The attack sparked protests outside the front of the site by hundreds of building workers, but the protest was called off after concerns were raised about social distancing.
One of the builders involved at the Hawthorn East site was Raman Shaqiri, who was a developer involved in the illegal demolition of the Corkman hotel in 2016. Mr Shaqiri, through his lawyer, has confirmed Mr Gatto was involved in trying to settle the dispute with the union.
Mr Gatto has a long history as a “mediator” in the building industry, settling disputes through his company, Arbitration & Mediation Services.
Building industry sources said it appeared the parties had opted to use Mr Gatto to settle their issues rather than involve police.
Mr Gatto declined to comment on the meeting. Mr Setka did not respond to a request for comment, while Mr Shaqiri, through his lawyer, gave a brief response.
Mr Shaqiri would not say if he had paid or engaged the industrial fixer, but confirmed Mr Gatto’s involvement.
Mr Gatto is often paid large fees by builders and contractors to settle disputes. He is also close to Mr Setka, who has described Mr Gatto as a friend and previously defended his links to the underworld figure.
Following the meeting, the CFMMEU’s flag started to be flown from a crane at the Hawthorn East site. Through his lawyer, Mr Shaqiri confirmed the union flag was on site but did not provide any further information on the deal struck between the parties.
Building industry and union sources said it was unclear if this was a face-saving exercise for the union after the attack or whether it pointed to the CFMMEU having greater access to the site.
Mr Shaqiri’s lawyer had previously disputed the union’s account of what occurred at the building site.
“They were asked to produce copies of permits or other documents that entitled them to enter the site and they refused to respond,” the lawyer, Matthew Francke, has said.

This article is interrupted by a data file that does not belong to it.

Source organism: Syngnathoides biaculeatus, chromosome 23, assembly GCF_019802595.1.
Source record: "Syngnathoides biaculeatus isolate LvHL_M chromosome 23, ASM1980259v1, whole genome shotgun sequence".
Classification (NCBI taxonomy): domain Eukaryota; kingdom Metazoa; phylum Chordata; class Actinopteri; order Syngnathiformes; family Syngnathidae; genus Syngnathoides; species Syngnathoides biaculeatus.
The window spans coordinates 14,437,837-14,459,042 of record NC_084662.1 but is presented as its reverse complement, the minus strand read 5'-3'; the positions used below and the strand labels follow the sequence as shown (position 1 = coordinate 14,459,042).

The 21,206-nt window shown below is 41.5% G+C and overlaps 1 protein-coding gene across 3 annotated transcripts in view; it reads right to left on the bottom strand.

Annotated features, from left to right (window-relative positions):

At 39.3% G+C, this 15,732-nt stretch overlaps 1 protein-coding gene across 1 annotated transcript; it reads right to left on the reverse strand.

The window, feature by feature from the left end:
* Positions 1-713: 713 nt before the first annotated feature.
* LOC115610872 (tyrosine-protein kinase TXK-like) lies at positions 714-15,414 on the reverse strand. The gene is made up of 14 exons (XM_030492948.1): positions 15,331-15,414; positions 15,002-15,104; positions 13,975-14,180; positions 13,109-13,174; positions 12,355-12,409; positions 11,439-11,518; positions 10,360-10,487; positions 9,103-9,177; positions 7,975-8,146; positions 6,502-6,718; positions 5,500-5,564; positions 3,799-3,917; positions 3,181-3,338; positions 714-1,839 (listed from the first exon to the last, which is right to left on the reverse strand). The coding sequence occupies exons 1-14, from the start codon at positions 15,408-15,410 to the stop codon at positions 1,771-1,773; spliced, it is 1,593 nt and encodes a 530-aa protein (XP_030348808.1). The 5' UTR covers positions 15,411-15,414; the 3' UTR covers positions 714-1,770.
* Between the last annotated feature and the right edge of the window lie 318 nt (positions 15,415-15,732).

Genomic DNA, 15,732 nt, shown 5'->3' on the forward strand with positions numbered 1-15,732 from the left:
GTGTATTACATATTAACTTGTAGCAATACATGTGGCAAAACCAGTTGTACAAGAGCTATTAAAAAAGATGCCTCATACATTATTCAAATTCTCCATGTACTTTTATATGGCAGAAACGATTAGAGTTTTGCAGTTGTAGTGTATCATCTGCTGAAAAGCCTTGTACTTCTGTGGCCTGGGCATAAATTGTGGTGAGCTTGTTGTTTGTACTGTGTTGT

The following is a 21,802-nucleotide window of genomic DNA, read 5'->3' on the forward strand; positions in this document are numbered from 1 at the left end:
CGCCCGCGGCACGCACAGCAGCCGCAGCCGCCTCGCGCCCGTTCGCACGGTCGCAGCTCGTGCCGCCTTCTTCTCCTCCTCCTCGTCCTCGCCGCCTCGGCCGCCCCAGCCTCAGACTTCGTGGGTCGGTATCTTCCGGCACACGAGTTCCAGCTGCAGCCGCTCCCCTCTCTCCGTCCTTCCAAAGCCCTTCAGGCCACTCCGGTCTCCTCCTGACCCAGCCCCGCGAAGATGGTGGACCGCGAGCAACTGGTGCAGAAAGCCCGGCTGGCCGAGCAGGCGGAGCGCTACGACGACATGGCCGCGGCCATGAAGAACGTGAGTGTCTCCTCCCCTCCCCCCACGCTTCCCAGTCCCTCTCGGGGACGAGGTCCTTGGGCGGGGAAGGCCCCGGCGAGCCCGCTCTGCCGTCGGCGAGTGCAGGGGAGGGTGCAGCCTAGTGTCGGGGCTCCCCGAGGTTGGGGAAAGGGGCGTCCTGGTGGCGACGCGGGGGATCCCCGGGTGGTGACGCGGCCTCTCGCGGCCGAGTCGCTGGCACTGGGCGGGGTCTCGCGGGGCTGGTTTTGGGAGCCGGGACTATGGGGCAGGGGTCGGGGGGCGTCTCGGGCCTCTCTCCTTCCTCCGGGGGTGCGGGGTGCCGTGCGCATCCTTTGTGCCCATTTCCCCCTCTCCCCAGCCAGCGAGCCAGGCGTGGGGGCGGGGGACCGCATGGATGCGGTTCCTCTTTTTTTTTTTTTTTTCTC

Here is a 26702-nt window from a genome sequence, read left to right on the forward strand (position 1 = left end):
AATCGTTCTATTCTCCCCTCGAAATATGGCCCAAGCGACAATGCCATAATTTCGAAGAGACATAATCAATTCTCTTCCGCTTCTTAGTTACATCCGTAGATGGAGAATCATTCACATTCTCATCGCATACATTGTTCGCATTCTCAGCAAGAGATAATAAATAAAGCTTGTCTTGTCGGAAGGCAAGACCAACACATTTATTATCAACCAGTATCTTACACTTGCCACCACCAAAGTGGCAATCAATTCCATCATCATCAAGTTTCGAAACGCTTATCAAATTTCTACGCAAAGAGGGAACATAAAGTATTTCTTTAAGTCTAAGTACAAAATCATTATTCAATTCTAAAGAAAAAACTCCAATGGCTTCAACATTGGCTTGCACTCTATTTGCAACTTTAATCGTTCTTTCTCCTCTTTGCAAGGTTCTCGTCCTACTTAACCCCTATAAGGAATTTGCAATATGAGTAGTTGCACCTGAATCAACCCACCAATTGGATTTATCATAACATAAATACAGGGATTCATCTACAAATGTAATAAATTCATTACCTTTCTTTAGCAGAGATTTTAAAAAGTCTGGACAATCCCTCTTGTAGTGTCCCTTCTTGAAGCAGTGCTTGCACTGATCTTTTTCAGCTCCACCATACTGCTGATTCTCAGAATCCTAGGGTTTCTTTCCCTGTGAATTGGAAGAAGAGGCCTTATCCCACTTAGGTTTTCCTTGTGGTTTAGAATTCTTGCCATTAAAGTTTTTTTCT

“They were denied entry and asked to leave. They then became physically aggressive and two staff members of the builder acted defensively. No weapons were involved.”
The union disputed this and said the paperwork was in order.
“No one should go to work and be brutally attacked,” Mr Setka said. “The attack was so violent, with one of the officials hit across the head with a lump of timber and knocked unconscious. We are all disgusted.”
Victoria Police said investigations remained ongoing.
Mr Shaqiri was fined alongside developer Stefce Kutlesovski last year after they knocked down the 159-year-old Corkman hotel in Carlton without approval in October 2016.
They were initially fined almost $2 million for destroying the building over the course of a weekend. Last year, a County Court appeal led to the fines being cut to $1.1 million.
Last week, contempt of court proceedings were launched by the Victorian government and City of Melbourne against Mr Shaqiri and Mr Kutlesovski after they failed to comply with an order to transform the Corkman site into a park.
“At every turn these developers have failed in their responsibility to rectify their unlawful behaviour,” Planning Minister Richard Wynne said.
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Ben Schneiders is an investigative journalist at The Age and has reported extensively on the underpayment of wages, corruption, business, politics and the labour movement. His reporting has won a number of major honours including Walkley awards. He has been part of The Age’s investigative unit since 2015.
Chris Vedelago is an investigations reporter for The Age with a special interest in crime and justice.